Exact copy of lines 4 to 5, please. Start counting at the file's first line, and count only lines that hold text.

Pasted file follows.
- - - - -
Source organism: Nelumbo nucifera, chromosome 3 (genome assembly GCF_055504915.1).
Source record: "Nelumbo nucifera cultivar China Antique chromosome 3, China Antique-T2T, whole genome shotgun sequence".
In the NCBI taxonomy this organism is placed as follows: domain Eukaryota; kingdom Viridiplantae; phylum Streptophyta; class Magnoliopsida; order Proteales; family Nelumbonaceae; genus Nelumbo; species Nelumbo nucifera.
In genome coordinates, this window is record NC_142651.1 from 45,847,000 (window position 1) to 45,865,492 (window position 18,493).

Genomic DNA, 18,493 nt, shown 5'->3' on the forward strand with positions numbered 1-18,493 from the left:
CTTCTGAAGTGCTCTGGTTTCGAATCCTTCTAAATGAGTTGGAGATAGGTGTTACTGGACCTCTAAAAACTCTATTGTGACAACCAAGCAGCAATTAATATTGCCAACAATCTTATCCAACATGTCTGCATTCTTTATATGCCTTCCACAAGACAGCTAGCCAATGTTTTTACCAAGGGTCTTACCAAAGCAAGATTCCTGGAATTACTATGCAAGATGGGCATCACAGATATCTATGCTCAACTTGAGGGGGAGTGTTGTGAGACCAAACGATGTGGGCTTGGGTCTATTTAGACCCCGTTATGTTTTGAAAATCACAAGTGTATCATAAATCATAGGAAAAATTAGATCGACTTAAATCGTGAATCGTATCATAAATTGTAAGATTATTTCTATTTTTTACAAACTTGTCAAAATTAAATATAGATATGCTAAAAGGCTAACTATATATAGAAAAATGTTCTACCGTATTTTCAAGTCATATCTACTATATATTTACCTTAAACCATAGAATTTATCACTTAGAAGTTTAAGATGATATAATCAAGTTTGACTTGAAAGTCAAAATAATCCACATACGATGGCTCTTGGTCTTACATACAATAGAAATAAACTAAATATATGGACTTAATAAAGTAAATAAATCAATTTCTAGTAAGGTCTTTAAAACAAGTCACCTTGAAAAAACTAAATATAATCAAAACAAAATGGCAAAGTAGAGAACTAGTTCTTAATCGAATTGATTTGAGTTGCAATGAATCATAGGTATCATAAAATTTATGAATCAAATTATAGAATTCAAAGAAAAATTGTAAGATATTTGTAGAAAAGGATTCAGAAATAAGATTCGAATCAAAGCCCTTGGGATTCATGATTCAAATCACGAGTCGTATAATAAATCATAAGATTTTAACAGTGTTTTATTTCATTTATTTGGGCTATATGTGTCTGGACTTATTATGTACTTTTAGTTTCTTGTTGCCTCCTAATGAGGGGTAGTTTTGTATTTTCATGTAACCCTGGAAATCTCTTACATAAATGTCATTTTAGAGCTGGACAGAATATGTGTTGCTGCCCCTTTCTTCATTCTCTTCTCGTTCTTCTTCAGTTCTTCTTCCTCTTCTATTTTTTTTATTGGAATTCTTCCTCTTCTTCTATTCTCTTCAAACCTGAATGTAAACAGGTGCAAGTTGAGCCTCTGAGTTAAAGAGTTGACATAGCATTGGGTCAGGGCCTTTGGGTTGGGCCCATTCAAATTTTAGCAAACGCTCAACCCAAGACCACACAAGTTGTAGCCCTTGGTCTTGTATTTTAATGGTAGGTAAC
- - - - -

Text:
In genome coordinates, this window is record NC_142651.1 from 45,847,000 (window position 1) to 45,865,492 (window position 18,493).

Genomic DNA, 18,493 nt, shown 5'->3' on the forward strand with positions numbered 1-18,493 from the left: